For a large number of Alice Cooper fans who didn’t experience everyone’s favorite snake-adorned shock rocker at the height of his powers through the ’70s, most probably were introduced to Cooper through 1989’s hair-metal infused generational breakout album Trash. That was at least, my introduction to Vincent Furnier, at the age of 9 years old, seeking for something to satiate my love of hair metal and shock rock. Trash was everything Bon Jovi’s New Jersey was- big, radio-friendly- but had that added sense of danger and darkness that didn’t come with the pretty side of hair metal. However, as sure as songs like “House of Fire“, “Bed of Nails“, and the ubiquitous hit “Poison”, are still great today, long-time Alice Cooper fans know that Cooper is at his most enthralling is when he taps into his garage rock lineage, cut from the same mold that was paved by bands like the MC5.
So for those born in the early 80s like myself, the initial foray into the world of Alice Cooper meant that you had to work your way back into this long-running discography to find the rich, often timeless work Cooper is best known for. In 2019 Alice Cooper himself is working his way back on his latest EP, the aptly titled Breadcrumbs. The 6-song EP finds Cooper revisiting music and artists connected thematically by what ties them all together- the Motor City. This Detroit-centric EP features Alice Cooper’s take on songs by Suzi Quatro, The Dirtbombs, Motown soul singer Shorty Long, and of course, The MC5 (the EP also features guest guitar and vocal work from Wayne Kramer). Included in the mix are a reworked version of the 2003 Alice Cooper song “Detroit City” and one new cut, “Go Man Go”.
On his reworked “Detroit City”, the song is given a rawer makeover, sounding far less produced than the original. Gone are the orchestral overdubs with the song relying more on the loud bluesy guitars- perhaps the way it was meant to sound. Suzi Q’s “Your Mama Won’t Like Me” stays fairly faithful to the original, but Quatro’s vocal sneer is replaced with.. well, Alice Cooper’s vocal sneer. MC5’s “Sister Anne” is almost as great as the original 1971version, with the added benefit of today’s production qualities.
The EP’s one new track, “Go Man Go”, is very much Detroit, and very much Alice Cooper. It’s rock n’ roll roots are coated with a little bit of rockabilly, a little bit of garage, a lot of attitude. Like this EP, the track should be a precursor of Alice Cooper’s anticipated next album. The hope is that he continues this work of keeping things dirty rock n’ roll as the results are more often than not, pretty great.
Few frontmen of rock will ever be as enigmatic and as timeless as Alice Cooper. Breadcrumbs is a noble effort meant to tease and build anticipation than satisfy your craving for all new Alice Cooper material. It’s done just that, hinting at what could be around the corner. On top of which it shows that there are few rock stars who will ever reach the status and longevity of everyone’s favorite rock n’ roll snake charmer.
Goo Goo Dolls – Miracle Pill
The Goo Goo Dolls have always just written good music for people who cared only that the music was good
One of the most remarkable things about the Goo Goo Dolls is their steadfast consistency amongst the ever-changing backdrop of popular music. Six years ago when they released Magnetic, I wrote that the band remained unchanged in the face of their supposed “waning popularity” in the eyes of pop culture and radio charts. It’s true that many of their contemporaries that made it big alongside them in the late 1990s are long gone, but for the Goos, they’ve quietly continued to be above everything else, themselves, just older, wiser, and continuingly more refined. Miracle Pill is their 12th studio album and is the natural progression from 2016’s Boxes. Like their previous release, Miracle Pill continues their musical evolution away from alternative rock to the more serene territory of adult contemporary. Sure, it may sound like a bad thing, but like everything the Goos have done over the past 25 years, it’s supremely confident and composed.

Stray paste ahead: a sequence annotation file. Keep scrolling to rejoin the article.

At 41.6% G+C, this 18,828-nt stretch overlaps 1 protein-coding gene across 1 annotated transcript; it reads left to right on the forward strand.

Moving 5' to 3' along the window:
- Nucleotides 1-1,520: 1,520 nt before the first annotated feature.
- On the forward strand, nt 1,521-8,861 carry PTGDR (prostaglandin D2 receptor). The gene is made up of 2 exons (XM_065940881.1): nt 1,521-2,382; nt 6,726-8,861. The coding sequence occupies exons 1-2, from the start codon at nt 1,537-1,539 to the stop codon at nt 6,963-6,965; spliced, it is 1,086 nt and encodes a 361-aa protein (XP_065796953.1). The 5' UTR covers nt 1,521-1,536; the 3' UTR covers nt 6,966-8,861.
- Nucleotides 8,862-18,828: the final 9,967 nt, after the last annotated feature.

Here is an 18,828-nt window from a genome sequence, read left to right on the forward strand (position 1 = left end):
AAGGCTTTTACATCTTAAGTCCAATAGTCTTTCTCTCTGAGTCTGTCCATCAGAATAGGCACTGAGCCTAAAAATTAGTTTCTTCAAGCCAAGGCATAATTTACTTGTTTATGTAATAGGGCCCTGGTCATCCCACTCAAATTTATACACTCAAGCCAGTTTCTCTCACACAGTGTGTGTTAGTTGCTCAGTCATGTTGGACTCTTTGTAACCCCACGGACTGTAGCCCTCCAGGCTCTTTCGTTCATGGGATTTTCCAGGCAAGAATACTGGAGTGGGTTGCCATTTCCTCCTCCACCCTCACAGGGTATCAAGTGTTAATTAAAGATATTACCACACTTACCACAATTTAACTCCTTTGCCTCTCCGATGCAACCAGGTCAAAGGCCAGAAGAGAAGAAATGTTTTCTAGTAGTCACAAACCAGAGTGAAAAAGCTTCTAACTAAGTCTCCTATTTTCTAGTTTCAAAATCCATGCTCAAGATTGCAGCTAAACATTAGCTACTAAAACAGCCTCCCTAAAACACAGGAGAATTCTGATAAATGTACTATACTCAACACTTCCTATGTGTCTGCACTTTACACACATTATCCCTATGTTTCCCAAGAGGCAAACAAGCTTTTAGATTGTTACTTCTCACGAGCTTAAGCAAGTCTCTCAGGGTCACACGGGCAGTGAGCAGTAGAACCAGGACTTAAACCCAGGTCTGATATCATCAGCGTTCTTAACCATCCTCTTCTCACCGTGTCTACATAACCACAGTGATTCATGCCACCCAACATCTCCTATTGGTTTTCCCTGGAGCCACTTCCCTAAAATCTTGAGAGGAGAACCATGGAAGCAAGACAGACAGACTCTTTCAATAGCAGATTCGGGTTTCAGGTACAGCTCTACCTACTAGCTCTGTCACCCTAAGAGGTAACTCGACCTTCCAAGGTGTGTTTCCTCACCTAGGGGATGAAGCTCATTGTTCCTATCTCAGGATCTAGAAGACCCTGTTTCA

They may not write songs with the caustic bite like “Here Is Gone” anymore, but they have been finding comfort in the more introspective pop-strewn melodies found in songs like “Lights”. Similarly, in the new album’s lead single and title track, the Goos tap into bouncy, easy-to-digest pop empowerment. Songs like “Indestructible” show that the band haven’t put down their guitars just yet, constructing songs that are still fond of their alternative rock roots but have found comfort in grander, more expansive sounds.
The album’s best moments are when the Goo Goo Dolls unashamedly tug on the heartstrings like they’ve done so many times before. The quiet jangly nature of “Over You” does this particularly well, while the bigger, electronic-infused arena rock of “Lost” shows that this type of music is just done extremely poorly by bands like Imagine Dragons. “Autumn Leaves” is a throwback to the kind of songs found on Let Love In and Dizzy Up The Girl, sounding organic and wistful, while the closing of “Think It Over” is the kind of song they’ve been hinting at since Something For The Rest Of Us. It’s part quintessential Goos, but contemporary and timeless at the same time.
Credit to the Robby Takac songs of the album too- “Step In Line”, “Life’s a Message”- both some of the finest songs Takac has written. He is often cast in the shadow of John Rzeznik’s more recognizable sound, but on Miracle Pill, his work is the best its sounded since Dizzy.
The Ringer recently wrote a piece titled ‘The Goo Goo Dolls Were Never the Cool Kids, but They’re Still Standing’. I echoed these sentiments in that Magnetic review years ago, but if there was anything long time Goo Goo Dolls fans know is that the band were never concerned about popularity or being “cool”. The problem with being cool in music is that it fades. The Goo Goo Dolls have always just written good music for people who cared only that the music was good. Not much has changed in that sense, and really, that’s much better than being cool.